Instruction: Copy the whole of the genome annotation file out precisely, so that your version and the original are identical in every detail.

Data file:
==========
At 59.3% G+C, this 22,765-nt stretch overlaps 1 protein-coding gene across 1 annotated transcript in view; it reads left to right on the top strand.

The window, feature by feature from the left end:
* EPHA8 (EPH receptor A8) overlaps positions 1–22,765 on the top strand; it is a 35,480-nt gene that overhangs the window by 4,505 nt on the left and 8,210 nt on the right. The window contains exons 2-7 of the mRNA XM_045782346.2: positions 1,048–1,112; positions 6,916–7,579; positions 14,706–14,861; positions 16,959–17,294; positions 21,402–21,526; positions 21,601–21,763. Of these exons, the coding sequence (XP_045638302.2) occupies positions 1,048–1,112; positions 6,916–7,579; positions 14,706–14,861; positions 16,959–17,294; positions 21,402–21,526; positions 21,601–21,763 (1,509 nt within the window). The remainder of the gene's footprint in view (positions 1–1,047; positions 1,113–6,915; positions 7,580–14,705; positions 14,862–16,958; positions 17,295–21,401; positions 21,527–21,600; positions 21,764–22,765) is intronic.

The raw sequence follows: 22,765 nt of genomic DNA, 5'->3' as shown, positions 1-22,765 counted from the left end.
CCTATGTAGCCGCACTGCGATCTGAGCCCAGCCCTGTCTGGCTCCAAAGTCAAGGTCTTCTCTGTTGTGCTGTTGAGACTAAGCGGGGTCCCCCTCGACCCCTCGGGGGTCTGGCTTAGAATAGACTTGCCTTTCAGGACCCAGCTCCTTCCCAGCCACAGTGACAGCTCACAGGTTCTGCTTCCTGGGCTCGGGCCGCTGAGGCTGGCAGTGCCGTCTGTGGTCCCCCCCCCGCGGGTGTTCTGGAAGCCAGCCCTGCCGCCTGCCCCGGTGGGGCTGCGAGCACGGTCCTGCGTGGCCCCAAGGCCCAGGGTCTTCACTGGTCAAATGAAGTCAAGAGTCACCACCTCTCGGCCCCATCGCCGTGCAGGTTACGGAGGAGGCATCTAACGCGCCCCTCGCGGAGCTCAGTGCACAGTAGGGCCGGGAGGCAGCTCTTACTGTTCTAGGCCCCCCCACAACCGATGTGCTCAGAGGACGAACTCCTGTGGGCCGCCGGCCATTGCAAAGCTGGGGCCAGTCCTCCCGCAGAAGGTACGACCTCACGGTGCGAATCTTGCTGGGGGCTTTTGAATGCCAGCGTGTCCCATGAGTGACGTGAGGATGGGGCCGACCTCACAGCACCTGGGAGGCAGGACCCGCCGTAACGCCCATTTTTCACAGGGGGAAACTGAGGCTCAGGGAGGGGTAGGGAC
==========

At 59.3% G+C, this 22,765-nt stretch overlaps 1 protein-coding gene across 1 annotated transcript in view; it reads left to right on the top strand.

The window, feature by feature from the left end:
* EPHA8 (EPH receptor A8) overlaps positions 1–22,765 on the top strand; it is a 35,480-nt gene that overhangs the window by 4,505 nt on the left and 8,210 nt on the right. The window contains exons 2-7 of the mRNA XM_045782346.2: positions 1,048–1,112; positions 6,916–7,579; positions 14,706–14,861; positions 16,959–17,294; positions 21,402–21,526; positions 21,601–21,763. Of these exons, the coding sequence (XP_045638302.2) occupies positions 1,048–1,112; positions 6,916–7,579; positions 14,706–14,861; positions 16,959–17,294; positions 21,402–21,526; positions 21,601–21,763 (1,509 nt within the window). The remainder of the gene's footprint in view (positions 1–1,047; positions 1,113–6,915; positions 7,580–14,705; positions 14,862–16,958; positions 17,295–21,401; positions 21,527–21,600; positions 21,764–22,765) is intronic.

The raw sequence follows: 22,765 nt of genomic DNA, 5'->3' as shown, positions 1-22,765 counted from the left end.
CCTATGTAGCCGCACTGCGATCTGAGCCCAGCCCTGTCTGGCTCCAAAGTCAAGGTCTTCTCTGTTGTGCTGTTGAGACTAAGCGGGGTCCCCCTCGACCCCTCGGGGGTCTGGCTTAGAATAGACTTGCCTTTCAGGACCCAGCTCCTTCCCAGCCACAGTGACAGCTCACAGGTTCTGCTTCCTGGGCTCGGGCCGCTGAGGCTGGCAGTGCCGTCTGTGGTCCCCCCCCCGCGGGTGTTCTGGAAGCCAGCCCTGCCGCCTGCCCCGGTGGGGCTGCGAGCACGGTCCTGCGTGGCCCCAAGGCCCAGGGTCTTCACTGGTCAAATGAAGTCAAGAGTCACCACCTCTCGGCCCCATCGCCGTGCAGGTTACGGAGGAGGCATCTAACGCGCCCCTCGCGGAGCTCAGTGCACAGTAGGGCCGGGAGGCAGCTCTTACTGTTCTAGGCCCCCCCACAACCGATGTGCTCAGAGGACGAACTCCTGTGGGCCGCCGGCCATTGCAAAGCTGGGGCCAGTCCTCCCGCAGAAGGTACGACCTCACGGTGCGAATCTTGCTGGGGGCTTTTGAATGCCAGCGTGTCCCATGAGTGACGTGAGGATGGGGCCGACCTCACAGCACCTGGGAGGCAGGACCCGCCGTAACGCCCATTTTTCACAGGGGGAAACTGAGGCTCAGGGAGGGGTAGGGAC